The second summit between President Donald Trump and North Korean leader Kim Jong-un in Vietnam capital Hanoi has kindled curiosity on their respective agenda after the Singapore summit of June 2018.   

The Hanoi summit’s agenda is not yet made specific by the officials of the United States and North Korea.

Stephen Biegun, Trump's special envoy for North Korea has said a “dozen” items will be there on the agenda.

President Trump also said he is in no rush to achieve denuclearisation fast. A pause on weapons testing by Pyongyang will be fair enough.

America wants Pyongyang to abdicate all weapons of mass destruction and prepare a roadmap on how it wants to achieve that goal.

Singapore Synergy

Raising hopes, Singapore summit had four commitments--new relations for peace and prosperity; building a peace regime on the Korean Peninsula; the journey towards denuclearisation; and repatriating the remains of soldiers killed in the Korean War.

However, the agreement on denuclearisation was unclear and enhanced the scope of disagreements. It was also short on detail and timelines were vague on the destruction of North Korea's nuclear arsenal. How Trump will pursue that matter in Hanoi is a matter of high strategic interest.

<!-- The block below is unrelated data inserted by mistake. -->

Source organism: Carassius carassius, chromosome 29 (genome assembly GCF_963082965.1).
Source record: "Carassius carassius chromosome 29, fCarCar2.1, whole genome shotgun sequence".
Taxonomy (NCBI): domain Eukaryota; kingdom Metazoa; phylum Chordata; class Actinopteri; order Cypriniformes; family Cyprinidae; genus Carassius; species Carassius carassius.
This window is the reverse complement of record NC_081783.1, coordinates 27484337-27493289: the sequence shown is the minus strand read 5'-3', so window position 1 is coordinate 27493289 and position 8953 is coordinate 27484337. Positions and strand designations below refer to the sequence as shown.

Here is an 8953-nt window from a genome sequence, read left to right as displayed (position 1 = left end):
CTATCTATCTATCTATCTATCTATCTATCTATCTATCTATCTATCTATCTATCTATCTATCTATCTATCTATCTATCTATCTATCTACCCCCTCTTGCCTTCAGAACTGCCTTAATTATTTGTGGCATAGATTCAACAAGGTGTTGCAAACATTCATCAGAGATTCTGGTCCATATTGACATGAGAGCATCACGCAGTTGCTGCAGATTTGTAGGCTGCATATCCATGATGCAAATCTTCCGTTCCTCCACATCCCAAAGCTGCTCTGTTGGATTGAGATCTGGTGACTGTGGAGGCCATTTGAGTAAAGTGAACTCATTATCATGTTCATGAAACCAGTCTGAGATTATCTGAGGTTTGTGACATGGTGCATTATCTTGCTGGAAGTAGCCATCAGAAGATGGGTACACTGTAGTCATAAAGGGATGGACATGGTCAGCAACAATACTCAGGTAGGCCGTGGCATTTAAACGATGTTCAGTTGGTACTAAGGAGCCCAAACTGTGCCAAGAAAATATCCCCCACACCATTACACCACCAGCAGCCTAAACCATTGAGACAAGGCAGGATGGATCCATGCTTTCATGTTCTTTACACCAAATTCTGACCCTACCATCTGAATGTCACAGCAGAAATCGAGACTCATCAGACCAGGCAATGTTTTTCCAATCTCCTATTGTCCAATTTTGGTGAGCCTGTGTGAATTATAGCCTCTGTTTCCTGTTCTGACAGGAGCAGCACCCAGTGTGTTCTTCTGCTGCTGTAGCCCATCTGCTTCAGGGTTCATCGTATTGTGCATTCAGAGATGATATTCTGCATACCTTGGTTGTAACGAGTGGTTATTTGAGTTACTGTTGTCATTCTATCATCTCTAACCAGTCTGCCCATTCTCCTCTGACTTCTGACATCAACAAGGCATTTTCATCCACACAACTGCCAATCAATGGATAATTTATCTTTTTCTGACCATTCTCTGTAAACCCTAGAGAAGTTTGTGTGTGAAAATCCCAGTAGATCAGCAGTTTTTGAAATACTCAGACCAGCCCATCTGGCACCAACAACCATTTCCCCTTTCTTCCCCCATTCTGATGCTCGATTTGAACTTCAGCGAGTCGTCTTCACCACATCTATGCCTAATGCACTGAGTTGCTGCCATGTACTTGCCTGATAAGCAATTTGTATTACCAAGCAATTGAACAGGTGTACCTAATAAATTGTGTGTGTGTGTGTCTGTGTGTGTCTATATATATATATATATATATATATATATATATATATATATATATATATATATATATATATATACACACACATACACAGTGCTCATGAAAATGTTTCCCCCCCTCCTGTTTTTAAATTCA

Trump May Not Force De-Nuclearization

According to an analyst, at the Hanoi summit, Trump will not push North Korea to a corner with deadlines or rough talk.

 “The two sides may discuss denuclearisation but I'm predicting that Trump wants negotiations with North Korea to be a win domestically so he will shy away from concrete dates and expectations when it comes to the nuclear issue,” noted Ben Young, a North Korea analyst.

He said a peace treaty of some sort is a probability as a win-win for both sides.

Although some analysts predict Trump may yield to the demand for pruning the U.S. military presence in South Korea numbering some 30,000 soldiers, Washington is unlikely to compromise on that.

“Patience with North Korea is not a bad option. Pressure on Pyongyang and forcing them into a corner with concrete dates for denuclearisation may make North Korea feel bullied and subservient,” warned Young.

North Korea’s Wish List

This was endorsed by Kab-Woo Ko, a political science professor at the University of North Korean Studies in Seoul as well.

Faced with food shortages and pressure of U.S-led international sanctions over the nuclear programme, North Korea wants some relief from the isolation in global trade.

Meanwhile, the choice of Vietnam as the summit’s venue is also significant. Vietnam enjoys diplomatic relations with both the U.S. and North Korea.

It may be noted that Vietnam and the U.S were once enemies and Hanoi today presents an example of how the two countries are working together harmoniously and moved forward putting aside the past differences.

There are no high expectations on the Hanoi summit that a  deal will emerge and North Korea will renounce its nuclear weapons. But hopes are high that at least a declaration may come as a formal closure to the Korean War.